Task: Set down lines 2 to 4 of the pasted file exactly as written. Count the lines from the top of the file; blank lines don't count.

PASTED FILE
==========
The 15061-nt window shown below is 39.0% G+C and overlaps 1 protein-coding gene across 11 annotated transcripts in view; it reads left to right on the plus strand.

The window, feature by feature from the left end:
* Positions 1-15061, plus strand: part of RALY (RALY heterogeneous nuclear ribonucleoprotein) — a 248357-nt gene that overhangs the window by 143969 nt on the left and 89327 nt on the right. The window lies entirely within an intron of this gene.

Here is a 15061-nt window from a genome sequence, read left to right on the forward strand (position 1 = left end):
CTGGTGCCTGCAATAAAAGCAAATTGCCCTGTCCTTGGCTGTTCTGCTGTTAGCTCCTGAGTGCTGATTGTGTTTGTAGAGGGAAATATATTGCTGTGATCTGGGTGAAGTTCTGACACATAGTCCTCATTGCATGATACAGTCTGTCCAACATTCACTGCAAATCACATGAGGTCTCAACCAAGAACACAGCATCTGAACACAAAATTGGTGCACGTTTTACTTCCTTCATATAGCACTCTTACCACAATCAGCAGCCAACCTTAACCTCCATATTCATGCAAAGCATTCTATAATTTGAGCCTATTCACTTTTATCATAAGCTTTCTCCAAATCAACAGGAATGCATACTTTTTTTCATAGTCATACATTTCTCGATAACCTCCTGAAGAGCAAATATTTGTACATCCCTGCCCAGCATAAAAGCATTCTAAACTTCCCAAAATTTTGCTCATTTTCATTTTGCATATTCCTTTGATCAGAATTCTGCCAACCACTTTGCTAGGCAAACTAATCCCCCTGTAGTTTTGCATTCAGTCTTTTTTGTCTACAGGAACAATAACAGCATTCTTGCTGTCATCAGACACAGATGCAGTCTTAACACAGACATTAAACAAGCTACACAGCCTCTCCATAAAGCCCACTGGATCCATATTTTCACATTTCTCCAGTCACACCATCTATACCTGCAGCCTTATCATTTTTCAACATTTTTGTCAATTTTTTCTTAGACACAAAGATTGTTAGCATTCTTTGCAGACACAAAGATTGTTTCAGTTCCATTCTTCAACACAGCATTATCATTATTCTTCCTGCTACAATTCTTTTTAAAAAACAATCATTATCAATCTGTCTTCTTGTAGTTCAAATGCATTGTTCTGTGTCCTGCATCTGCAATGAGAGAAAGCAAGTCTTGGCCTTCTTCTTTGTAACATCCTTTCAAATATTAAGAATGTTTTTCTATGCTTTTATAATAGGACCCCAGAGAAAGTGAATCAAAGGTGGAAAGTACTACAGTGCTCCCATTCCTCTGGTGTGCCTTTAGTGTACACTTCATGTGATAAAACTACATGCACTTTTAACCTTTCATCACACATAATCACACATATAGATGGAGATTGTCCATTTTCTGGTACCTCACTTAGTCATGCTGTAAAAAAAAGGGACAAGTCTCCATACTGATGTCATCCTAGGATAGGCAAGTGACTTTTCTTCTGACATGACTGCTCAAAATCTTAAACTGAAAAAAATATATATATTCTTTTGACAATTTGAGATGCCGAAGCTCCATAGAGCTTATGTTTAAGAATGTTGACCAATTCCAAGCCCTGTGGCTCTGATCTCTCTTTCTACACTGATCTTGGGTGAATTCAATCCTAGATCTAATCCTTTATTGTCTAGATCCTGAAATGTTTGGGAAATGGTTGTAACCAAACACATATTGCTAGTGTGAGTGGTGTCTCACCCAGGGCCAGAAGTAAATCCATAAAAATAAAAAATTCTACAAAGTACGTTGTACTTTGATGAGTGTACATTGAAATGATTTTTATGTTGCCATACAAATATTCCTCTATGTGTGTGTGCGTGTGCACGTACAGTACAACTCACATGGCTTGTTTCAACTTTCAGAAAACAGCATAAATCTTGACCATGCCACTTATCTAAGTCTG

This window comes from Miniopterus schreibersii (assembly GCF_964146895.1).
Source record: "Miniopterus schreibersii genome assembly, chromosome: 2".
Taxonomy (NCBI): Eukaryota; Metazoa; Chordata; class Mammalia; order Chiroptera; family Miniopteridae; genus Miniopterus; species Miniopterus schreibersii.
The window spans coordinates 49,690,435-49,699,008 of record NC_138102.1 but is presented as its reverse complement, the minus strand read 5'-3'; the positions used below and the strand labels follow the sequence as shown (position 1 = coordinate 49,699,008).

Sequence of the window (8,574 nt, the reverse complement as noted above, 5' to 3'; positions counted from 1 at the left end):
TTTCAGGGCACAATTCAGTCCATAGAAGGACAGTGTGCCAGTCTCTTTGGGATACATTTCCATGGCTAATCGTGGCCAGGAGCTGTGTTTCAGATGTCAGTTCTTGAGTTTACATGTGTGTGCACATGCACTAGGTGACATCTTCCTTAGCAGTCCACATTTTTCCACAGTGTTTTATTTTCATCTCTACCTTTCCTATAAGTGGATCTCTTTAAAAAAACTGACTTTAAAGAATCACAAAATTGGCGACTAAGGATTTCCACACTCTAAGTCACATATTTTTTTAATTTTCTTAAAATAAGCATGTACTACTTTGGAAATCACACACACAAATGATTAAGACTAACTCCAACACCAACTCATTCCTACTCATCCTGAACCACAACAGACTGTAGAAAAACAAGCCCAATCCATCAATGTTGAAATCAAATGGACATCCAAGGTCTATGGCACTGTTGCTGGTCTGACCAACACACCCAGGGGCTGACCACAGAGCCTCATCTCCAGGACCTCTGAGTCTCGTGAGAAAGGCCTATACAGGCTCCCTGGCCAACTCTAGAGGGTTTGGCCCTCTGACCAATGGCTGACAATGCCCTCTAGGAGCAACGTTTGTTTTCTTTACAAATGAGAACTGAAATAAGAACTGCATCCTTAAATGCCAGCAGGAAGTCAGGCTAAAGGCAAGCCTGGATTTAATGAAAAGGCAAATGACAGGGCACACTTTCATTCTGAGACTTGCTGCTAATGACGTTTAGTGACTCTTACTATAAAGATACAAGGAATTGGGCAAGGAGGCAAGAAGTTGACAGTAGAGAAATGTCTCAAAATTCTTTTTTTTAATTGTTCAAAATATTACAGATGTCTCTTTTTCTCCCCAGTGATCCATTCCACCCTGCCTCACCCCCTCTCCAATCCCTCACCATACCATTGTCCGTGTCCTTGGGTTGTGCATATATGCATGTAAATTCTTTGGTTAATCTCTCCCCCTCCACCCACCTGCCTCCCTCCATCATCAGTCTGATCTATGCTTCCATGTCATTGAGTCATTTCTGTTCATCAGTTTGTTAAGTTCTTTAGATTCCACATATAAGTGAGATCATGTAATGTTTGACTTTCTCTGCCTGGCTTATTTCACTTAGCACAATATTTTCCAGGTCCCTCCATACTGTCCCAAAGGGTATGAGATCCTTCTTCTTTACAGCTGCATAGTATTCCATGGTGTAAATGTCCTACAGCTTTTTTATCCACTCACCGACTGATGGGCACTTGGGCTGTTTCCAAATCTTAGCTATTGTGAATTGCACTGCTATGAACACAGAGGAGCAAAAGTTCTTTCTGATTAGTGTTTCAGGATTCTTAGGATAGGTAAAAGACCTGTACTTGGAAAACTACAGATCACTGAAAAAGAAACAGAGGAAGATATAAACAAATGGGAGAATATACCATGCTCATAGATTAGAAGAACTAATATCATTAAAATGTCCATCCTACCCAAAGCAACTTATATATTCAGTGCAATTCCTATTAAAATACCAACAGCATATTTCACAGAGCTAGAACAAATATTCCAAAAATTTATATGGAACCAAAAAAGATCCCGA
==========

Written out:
The window, feature by feature from the left end:
* Positions 1-15061, plus strand: part of RALY (RALY heterogeneous nuclear ribonucleoprotein) — a 248357-nt gene that overhangs the window by 143969 nt on the left and 89327 nt on the right. The window lies entirely within an intron of this gene.

Here is a 15061-nt window from a genome sequence, read left to right on the forward strand (position 1 = left end):